Ann Lee Hussey and children in Nigeria
By Ann Lee Hussey, a member of the Rotary Club of Portland Sunrise, Maine, USA
Polio can affect children anywhere. The poliovirus doesn’t discriminate based on geography, skin color, or religion. If we don’t eradicate polio now, the world could see cases rebound to 200,000 new cases every year, within 10 years.
I’ve participated in 27 immunization campaigns, leading 23, throughout Africa and Asia, not because I’m a polio survivor, but because I believe polio eradication will be one of our greatest gifts to future generations. Continue reading
Amina Ismail, right, checks appointment registers for cases of polio – an essential part of surveillance efforts to trace this devastating disease. WHO/L.Dore
By Michael Zaffran, director of polio eradication for the World Health Organization
In a small health clinic in Tharaka Nithi, Kenya, Amina Ismail pours over a register documenting all of the doctors’ appointments from recent months, a nurse by her side. She is checking every record for symptoms of polio – the sudden onset, floppy arms and legs that signify acute flaccid paralysis.
As they work, she checks that the nurse knows what the symptoms are, and that she knows what she has to do if a child with acute flaccid paralysis is brought to the clinic. This detailed surveillance for polio, working hand in hand with those who know their communities best of all, has been the linchpin of the work of the Global Polio Eradication Initiative (GPEI). Continue reading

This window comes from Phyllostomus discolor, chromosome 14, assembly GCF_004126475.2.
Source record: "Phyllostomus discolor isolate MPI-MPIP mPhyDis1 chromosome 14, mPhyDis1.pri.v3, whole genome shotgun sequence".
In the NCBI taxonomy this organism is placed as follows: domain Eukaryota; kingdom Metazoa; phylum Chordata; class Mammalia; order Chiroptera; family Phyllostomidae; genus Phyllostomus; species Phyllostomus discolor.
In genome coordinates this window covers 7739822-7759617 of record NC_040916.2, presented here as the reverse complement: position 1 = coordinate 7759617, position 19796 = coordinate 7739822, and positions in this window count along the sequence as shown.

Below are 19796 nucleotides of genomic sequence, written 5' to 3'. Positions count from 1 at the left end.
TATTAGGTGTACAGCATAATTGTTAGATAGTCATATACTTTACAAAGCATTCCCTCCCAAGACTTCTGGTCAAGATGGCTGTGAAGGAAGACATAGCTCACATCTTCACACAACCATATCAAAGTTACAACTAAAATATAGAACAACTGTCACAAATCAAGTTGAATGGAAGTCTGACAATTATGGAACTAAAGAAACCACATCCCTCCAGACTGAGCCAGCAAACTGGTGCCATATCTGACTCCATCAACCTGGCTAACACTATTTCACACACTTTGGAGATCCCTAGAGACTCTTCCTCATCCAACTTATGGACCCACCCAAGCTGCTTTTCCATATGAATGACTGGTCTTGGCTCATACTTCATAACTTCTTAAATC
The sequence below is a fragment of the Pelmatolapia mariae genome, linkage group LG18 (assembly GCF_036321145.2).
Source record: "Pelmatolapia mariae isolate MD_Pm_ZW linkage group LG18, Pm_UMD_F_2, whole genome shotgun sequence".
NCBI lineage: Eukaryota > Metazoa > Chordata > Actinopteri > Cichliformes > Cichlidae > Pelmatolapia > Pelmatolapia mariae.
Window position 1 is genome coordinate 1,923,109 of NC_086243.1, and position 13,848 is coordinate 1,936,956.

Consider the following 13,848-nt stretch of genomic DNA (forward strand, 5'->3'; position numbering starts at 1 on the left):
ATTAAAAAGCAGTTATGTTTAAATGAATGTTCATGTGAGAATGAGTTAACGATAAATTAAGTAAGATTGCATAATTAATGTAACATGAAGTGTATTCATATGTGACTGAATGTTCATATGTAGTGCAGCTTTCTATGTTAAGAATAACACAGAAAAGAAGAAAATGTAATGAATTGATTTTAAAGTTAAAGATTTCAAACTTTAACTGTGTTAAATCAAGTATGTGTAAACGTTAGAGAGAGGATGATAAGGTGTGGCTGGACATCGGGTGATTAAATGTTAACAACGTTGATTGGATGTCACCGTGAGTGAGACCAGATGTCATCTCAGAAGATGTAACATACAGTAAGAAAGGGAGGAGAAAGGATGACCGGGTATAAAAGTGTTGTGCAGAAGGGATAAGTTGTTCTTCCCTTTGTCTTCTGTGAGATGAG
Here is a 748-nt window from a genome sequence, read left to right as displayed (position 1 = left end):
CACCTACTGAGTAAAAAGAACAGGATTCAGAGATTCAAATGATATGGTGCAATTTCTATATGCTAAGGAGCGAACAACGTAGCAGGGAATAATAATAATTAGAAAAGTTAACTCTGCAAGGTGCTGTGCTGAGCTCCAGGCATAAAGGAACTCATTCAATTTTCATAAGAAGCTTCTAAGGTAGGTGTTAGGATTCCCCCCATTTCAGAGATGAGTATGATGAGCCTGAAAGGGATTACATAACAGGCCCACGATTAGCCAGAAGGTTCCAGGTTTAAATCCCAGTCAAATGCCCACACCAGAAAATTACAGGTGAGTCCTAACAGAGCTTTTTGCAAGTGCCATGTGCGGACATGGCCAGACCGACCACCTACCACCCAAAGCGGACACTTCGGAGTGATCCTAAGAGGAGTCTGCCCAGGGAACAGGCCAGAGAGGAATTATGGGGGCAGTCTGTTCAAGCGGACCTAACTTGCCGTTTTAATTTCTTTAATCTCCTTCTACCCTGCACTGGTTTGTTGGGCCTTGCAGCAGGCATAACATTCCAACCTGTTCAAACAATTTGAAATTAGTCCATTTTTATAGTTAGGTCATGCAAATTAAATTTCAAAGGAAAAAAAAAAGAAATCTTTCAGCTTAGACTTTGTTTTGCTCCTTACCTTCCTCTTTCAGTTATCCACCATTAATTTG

By Rotary communications staff
How do you tell the story of the Global Polio Eradication Initiative in comic-book form? That was the challenge that four Rotary staffers – Chris Brown, Brad Cowan, Kate Benzschawel and Stuart Cleland — faced in the summer of 2015. They needed an angle that would cover the major aspects of the GPEI’s work. But it had to be a story, not just a list of organizations and achievements. Continue reading
In February, Michel Zaffran will take over as director of polio eradication for the World Health Organization (WHO). Most recently, Zaffran has served as coordinator of WHO’s Expanded Programme on Immunization. He has also served as Deputy Executive Secretary of the Global Alliance for Vaccines and Immunizations (GAVI), and represented WHO on the working group that designed and launched GAVI. We caught up with him recently to ask his thoughts about this new challenge:
I am extremely excited, but also emotionally very moved, to have been selected for this position. I started working for the World Health Organization in September of 1987 in the immunization program. A few months later in May the World Health Assembly endorsed the resolution to actually eradicate polio. I was just at a very junior level but remember seeing my bosses work on the resolution, and so I was there from the very beginning. So to actually toward the end of my career be coming back and heading the program for its last miles basically is very exciting and very moving. Continue reading
By Rotary Voices staff
Nigeria’s last case of polio caused by the wild poliovirus was reported on 24 July 2014, and the African continent has had no reported cases since 11 August 2014. The World Health Organization (WHO) removed Nigeria from the list of polio-endemic countries on 25 September. When Nigeria and every country in Africa have gone three years without a case of polio, WHO will certify the region as polio-free. Continue reading